The first defensive construction, a round tower, was built on Kalmarsund in the 12th century concurrently with the harbour. At the end of the 13th century King Magnus Ladulås had a new fortress built with a curtain wall, round corner towers and two square gatehouses surrounding the original tower. Located near the site of Kalmar's medieval harbor, it has played a crucial part in Swedish history since its initial construction as a fortified tower in the 12th century.
One of the most significant political events in Scandinavia took place at Kalmar Castle in 1397, when the Kalmar Union was formed - a union of Denmark, Norway and Sweden, organized by Queen Margaret I of Denmark. During the Swedish rebellion against Denmark in1520, the fortress was commanded by Anna Eriksdotter.
The fortress was improved during the 16th century under the direction of King Gustav I and his sons King Eric XIV and King John III, who turned the medieval fortress into a castle fit for a renaissance king. Kalmar Castle suffered heavy damage during the Kalmar War of 1611-13 and was badly damaged by a fire in 1642. Repairs were begun but from the end of the seventeenth century the castle was allowed to fall into disrepair.
In 1856, architect Fredrik Wilhelm Scholander (1816 - 1881) initiated restoration work at Kalmar Castle. His pupil Helgo Zettervall continued restoring Kalmar Castle in the 1880s. Architect Carl Möller drew up the plans and other documents. The work began in 1885 and by 1891 the castle had gained the silhouette it bears today. In 1919 professor Martin Olsson was charged with the continuing restoration of earthworks, the moat, the bridge and the drawbridge. Work continued until 1941, when the castle was once more surrounded by water. Today, it is one of Sweden's best preserved renaissance castles and is open to the public.References:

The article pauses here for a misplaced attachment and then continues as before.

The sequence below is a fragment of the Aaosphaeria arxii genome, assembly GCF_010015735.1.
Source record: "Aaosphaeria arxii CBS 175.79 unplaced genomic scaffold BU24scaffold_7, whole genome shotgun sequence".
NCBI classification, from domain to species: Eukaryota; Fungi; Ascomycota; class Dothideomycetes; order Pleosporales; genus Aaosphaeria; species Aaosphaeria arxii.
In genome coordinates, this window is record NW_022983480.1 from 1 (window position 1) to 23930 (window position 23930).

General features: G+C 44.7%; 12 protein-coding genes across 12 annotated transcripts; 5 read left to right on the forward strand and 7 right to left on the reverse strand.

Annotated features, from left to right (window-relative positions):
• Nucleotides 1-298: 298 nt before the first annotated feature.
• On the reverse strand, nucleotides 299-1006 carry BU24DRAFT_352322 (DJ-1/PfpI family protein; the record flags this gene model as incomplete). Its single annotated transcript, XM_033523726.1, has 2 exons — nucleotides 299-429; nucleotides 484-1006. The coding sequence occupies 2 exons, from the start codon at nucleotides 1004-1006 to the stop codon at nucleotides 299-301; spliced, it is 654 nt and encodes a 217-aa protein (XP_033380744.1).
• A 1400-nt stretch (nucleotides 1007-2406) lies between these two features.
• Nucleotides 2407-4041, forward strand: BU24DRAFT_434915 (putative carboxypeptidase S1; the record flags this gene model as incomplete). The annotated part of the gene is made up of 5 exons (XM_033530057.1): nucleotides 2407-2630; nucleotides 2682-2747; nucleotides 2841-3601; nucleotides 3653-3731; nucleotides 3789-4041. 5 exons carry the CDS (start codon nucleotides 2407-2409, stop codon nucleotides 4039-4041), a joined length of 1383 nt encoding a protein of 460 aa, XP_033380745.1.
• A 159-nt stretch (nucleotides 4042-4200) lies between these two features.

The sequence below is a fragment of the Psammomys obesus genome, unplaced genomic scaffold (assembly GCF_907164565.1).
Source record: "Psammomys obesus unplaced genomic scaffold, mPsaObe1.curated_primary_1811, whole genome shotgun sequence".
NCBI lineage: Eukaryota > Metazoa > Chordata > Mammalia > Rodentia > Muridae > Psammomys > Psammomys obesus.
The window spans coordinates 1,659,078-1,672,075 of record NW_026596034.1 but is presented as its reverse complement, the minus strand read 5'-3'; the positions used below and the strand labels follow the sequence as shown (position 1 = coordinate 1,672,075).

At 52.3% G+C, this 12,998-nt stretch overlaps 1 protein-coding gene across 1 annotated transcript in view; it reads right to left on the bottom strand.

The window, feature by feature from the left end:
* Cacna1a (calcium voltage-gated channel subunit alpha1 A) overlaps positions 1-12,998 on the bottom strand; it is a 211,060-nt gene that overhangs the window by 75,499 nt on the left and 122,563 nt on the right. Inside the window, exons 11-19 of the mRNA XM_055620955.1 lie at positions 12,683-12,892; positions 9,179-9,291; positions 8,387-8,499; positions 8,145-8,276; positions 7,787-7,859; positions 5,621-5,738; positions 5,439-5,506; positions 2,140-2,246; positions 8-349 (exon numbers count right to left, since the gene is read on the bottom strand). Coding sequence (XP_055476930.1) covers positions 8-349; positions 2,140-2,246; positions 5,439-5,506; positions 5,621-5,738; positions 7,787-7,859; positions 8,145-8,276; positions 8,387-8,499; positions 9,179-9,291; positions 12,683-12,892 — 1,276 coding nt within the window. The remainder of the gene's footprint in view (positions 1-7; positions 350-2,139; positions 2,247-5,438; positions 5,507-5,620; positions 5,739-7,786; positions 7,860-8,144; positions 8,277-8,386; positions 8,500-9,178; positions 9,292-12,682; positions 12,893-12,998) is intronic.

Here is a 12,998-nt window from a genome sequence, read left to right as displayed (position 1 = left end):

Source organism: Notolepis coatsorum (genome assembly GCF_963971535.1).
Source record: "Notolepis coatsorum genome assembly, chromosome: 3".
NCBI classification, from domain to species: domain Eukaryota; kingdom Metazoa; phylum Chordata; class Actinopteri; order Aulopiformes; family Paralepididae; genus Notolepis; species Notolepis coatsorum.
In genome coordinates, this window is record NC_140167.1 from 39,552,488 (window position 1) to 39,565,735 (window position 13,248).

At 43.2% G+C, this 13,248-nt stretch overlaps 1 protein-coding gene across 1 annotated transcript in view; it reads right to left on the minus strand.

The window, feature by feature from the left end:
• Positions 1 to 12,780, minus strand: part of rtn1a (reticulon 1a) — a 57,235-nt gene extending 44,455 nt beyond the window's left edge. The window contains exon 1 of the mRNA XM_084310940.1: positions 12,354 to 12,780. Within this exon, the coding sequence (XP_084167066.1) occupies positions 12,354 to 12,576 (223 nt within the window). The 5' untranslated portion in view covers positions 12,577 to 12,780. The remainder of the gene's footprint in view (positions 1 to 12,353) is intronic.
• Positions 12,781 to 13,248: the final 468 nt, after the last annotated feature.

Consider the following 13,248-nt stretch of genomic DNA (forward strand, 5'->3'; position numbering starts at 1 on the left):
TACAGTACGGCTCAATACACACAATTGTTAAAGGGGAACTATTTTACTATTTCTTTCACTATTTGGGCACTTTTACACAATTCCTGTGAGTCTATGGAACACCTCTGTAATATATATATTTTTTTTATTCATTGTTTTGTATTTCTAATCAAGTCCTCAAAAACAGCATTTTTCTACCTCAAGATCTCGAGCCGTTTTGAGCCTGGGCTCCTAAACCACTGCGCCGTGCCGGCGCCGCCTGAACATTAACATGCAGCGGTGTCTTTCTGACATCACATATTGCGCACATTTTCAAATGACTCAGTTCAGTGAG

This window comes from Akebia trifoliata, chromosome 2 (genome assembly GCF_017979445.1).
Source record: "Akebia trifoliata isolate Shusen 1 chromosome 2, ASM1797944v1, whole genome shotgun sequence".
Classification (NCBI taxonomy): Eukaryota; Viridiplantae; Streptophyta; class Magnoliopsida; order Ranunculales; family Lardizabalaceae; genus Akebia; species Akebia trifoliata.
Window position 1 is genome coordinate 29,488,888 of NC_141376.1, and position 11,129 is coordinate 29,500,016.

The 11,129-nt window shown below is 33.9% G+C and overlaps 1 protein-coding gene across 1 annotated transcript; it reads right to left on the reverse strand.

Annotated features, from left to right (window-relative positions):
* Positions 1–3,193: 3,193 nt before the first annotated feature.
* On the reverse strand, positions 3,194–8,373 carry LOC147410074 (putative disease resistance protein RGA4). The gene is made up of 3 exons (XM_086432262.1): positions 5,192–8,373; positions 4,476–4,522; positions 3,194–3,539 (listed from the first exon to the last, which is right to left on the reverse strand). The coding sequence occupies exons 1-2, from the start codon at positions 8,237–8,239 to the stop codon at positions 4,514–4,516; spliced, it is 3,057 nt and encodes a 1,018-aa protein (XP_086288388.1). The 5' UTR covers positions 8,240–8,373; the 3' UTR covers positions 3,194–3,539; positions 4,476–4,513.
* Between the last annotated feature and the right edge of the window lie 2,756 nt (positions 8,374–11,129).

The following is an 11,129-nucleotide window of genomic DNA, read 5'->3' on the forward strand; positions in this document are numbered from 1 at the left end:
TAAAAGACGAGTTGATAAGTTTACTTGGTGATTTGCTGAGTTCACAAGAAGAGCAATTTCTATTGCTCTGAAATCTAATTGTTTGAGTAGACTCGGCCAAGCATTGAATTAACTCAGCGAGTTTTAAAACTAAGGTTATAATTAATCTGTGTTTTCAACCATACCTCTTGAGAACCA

Hochosterwitz Castle is considered to be one of Austria's most impressive medieval castles. The rock castle is one of the state's landmarks and a major tourist attraction.
The site was first mentioned in an 860 deed issued by King Louis the German of East Francia, donating several of his properties in the former Principality of Carantania to the Archdiocese of Salzburg. In the 11th century Archbishop Gebhard of Salzburg ceded the castle to the Dukes of Carinthia from the noble House of Sponheim in return for their support during the Investiture Controversy. The Sponheim dukes bestowed the fiefdom upon the family of Osterwitz, who held the hereditary office of the cup-bearer in 1209.
In the 15th century, the last Carinthian cup-bearer, Georg of Osterwitz was captured in a Turkish invasion and died in 1476 in prison without leaving descendants. So after four centuries, on 30 May 1478, the possession of the castle reverted to Emperor Frederick III of Habsburg.
Over the next 30 years, the castle was badly damaged by numerous Turkish campaigns. On 5 October 1509, Emperor Maximilian I handed the castle as a pledge to Matthäus Lang von Wellenburg, then Bishop of Gurk. Bishop Lang undertook a substantial renovation project for the damaged castle.
About 1541, German king Ferdinand I of Habsburg bestowed Hochosterwitz upon the Carinthian governor Christof Khevenhüller. In 1571, Baron George Khevenhüller acquired the citadel by purchase. He fortified to deal with the threat of Turkish invasions of the region, building an armory and 14 gates between 1570 and 1586. Such massive fortification is considered unique in citadel construction.
Since the 16th century, no major changes have been made to Hochosterwitz. It has also remained in the possession of the Khevenhüller family as requested by the original builder, George Khevenhüller. A marble plaque dating from 1576 in the castle yard documents this request.
A specific feature is the access way to the castle passing through a total of 14 gates, which are particularly prominent owing to the castle's situation in the landscape. Tourists are allowed to walk the 620-metre long pathway through the gates up to the castle; each gate has a diagram of the defense mechanism used to seal that particular gate. The castle rooms hold a collection of prehistoric artifacts, paintings, weapons, and armor, including one set of armor 2.4 metres tall, once worn by Burghauptmann Schenk.